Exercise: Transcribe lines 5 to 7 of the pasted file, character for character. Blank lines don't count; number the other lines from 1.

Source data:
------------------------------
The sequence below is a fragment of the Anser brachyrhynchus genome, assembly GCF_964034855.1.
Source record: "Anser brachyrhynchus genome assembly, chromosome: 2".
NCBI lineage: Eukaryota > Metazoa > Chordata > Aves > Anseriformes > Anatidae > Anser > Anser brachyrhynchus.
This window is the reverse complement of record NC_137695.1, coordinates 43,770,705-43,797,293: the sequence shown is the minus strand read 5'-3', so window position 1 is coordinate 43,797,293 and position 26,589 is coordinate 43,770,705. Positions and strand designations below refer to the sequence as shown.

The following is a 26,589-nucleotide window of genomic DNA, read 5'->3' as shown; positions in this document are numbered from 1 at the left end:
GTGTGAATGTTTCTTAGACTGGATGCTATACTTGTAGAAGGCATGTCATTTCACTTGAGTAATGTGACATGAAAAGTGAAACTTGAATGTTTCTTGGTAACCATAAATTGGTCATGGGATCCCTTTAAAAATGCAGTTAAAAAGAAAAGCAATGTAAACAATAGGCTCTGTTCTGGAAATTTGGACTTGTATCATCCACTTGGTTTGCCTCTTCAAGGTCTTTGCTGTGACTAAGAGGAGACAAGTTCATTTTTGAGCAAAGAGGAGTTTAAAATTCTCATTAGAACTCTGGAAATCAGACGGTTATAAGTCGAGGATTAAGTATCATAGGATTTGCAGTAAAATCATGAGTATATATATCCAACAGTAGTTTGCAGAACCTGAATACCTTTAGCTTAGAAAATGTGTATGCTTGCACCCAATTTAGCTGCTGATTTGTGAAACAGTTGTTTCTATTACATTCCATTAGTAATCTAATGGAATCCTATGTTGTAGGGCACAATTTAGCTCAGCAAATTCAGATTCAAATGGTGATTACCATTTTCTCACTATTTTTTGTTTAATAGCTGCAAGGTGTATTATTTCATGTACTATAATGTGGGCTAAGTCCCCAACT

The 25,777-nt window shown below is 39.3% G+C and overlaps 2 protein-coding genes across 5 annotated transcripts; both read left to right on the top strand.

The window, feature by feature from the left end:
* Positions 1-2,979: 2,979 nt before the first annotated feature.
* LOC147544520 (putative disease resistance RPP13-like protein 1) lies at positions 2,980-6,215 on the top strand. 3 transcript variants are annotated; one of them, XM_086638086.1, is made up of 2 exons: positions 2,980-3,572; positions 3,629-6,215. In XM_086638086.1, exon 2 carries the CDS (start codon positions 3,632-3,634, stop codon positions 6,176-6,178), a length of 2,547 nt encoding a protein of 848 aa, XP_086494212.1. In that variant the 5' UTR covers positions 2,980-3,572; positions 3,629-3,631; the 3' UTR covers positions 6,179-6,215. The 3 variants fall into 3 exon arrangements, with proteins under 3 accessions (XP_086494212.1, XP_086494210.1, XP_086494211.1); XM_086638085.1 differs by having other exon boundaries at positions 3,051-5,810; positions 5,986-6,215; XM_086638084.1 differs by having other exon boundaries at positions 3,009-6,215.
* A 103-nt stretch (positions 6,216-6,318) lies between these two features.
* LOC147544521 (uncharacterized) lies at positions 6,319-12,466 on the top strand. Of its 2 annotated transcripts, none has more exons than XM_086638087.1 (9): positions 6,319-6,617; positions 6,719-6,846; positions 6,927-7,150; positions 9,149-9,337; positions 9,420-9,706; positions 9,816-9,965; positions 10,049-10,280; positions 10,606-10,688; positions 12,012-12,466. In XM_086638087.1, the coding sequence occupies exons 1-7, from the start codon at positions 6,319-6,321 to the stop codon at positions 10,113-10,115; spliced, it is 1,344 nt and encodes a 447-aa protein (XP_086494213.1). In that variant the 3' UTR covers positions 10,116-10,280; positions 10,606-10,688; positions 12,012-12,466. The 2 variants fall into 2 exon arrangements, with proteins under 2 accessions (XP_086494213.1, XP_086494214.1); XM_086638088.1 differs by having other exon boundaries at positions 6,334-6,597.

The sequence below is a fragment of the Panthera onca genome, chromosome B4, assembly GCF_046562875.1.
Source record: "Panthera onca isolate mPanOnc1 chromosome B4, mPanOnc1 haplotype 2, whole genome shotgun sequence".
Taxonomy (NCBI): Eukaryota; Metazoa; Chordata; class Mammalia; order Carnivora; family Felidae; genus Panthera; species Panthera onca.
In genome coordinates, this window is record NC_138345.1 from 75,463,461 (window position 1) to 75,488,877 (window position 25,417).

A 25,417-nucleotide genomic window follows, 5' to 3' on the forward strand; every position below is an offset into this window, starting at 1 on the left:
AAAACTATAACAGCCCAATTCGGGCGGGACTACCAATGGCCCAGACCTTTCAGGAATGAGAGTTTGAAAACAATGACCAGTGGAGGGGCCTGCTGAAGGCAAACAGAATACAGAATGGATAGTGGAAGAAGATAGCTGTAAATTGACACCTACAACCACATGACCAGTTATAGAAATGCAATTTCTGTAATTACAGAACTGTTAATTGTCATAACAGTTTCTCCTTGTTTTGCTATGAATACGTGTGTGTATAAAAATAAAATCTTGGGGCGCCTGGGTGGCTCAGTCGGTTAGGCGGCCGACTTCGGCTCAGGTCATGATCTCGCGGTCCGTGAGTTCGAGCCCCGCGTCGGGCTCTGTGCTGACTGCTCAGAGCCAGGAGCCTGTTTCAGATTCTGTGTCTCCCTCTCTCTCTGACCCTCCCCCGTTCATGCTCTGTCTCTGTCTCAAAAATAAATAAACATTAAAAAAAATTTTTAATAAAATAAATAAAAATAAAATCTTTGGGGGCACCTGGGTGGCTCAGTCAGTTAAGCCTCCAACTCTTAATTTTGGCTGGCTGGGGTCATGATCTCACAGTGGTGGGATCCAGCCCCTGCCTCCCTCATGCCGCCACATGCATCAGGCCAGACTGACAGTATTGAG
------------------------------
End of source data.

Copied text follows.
The following is a 26,589-nucleotide window of genomic DNA, read 5'->3' as shown; positions in this document are numbered from 1 at the left end:
GTGTGAATGTTTCTTAGACTGGATGCTATACTTGTAGAAGGCATGTCATTTCACTTGAGTAATGTGACATGAAAAGTGAAACTTGAATGTTTCTTGGTAACCATAAATTGGTCATGGGATCCCTTTAAAAATGCAGTTAAAAAGAAAAGCAATGTAAACAATAGGCTCTGTTCTGGAAATTTGGACTTGTATCATCCACTTGGTTTGCCTCTTCAAGGTCTTTGCTGTGACTAAGAGGAGACAAGTTCATTTTTGAGCAAAGAGGAGTTTAAAATTCTCATTAGAACTCTGGAAATCAGACGGTTATAAGTCGAGGATTAAGTATCATAGGATTTGCAGTAAAATCATGAGTATATATATCCAACAGTAGTTTGCAGAACCTGAATACCTTTAGCTTAGAAAATGTGTATGCTTGCACCCAATTTAGCTGCTGATTTGTGAAACAGTTGTTTCTATTACATTCCATTAGTAATCTAATGGAATCCTATGTTGTAGGGCACAATTTAGCTCAGCAAATTCAGATTCAAATGGTGATTACCATTTTCTCACTATTTTTTGTTTAATAGCTGCAAGGTGTATTATTTCATGTACTATAATGTGGGCTAAGTCCCCAACT

The 25,777-nt window shown below is 39.3% G+C and overlaps 2 protein-coding genes across 5 annotated transcripts; both read left to right on the top strand.